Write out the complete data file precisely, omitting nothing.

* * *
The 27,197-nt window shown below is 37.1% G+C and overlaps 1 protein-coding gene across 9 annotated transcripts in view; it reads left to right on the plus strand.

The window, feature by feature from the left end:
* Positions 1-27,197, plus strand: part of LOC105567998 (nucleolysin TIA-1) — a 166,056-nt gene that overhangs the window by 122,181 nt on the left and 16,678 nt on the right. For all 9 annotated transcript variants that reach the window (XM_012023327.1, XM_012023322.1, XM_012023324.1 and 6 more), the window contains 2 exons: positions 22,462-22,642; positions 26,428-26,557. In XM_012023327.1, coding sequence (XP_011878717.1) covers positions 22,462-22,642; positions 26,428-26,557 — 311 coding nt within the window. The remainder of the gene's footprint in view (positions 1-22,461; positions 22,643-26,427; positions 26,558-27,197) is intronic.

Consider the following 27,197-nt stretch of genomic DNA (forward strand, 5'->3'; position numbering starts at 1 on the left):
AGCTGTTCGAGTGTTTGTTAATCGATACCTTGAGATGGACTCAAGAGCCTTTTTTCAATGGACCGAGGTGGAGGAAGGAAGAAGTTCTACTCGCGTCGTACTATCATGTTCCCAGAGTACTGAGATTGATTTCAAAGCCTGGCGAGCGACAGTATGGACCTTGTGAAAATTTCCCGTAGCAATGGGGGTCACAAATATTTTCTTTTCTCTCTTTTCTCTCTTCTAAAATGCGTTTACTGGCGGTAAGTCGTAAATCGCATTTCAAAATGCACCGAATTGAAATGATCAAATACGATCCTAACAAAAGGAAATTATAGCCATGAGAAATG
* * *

The 27,197-nt window shown below is 37.1% G+C and overlaps 1 protein-coding gene across 9 annotated transcripts in view; it reads left to right on the plus strand.

The window, feature by feature from the left end:
* Positions 1-27,197, plus strand: part of LOC105567998 (nucleolysin TIA-1) — a 166,056-nt gene that overhangs the window by 122,181 nt on the left and 16,678 nt on the right. For all 9 annotated transcript variants that reach the window (XM_012023327.1, XM_012023322.1, XM_012023324.1 and 6 more), the window contains 2 exons: positions 22,462-22,642; positions 26,428-26,557. In XM_012023327.1, coding sequence (XP_011878717.1) covers positions 22,462-22,642; positions 26,428-26,557 — 311 coding nt within the window. The remainder of the gene's footprint in view (positions 1-22,461; positions 22,643-26,427; positions 26,558-27,197) is intronic.

Consider the following 27,197-nt stretch of genomic DNA (forward strand, 5'->3'; position numbering starts at 1 on the left):
AGCTGTTCGAGTGTTTGTTAATCGATACCTTGAGATGGACTCAAGAGCCTTTTTTCAATGGACCGAGGTGGAGGAAGGAAGAAGTTCTACTCGCGTCGTACTATCATGTTCCCAGAGTACTGAGATTGATTTCAAAGCCTGGCGAGCGACAGTATGGACCTTGTGAAAATTTCCCGTAGCAATGGGGGTCACAAATATTTTCTTTTCTCTCTTTTCTCTCTTCTAAAATGCGTTTACTGGCGGTAAGTCGTAAATCGCATTTCAAAATGCACCGAATTGAAATGATCAAATACGATCCTAACAAAAGGAAATTATAGCCATGAGAAATG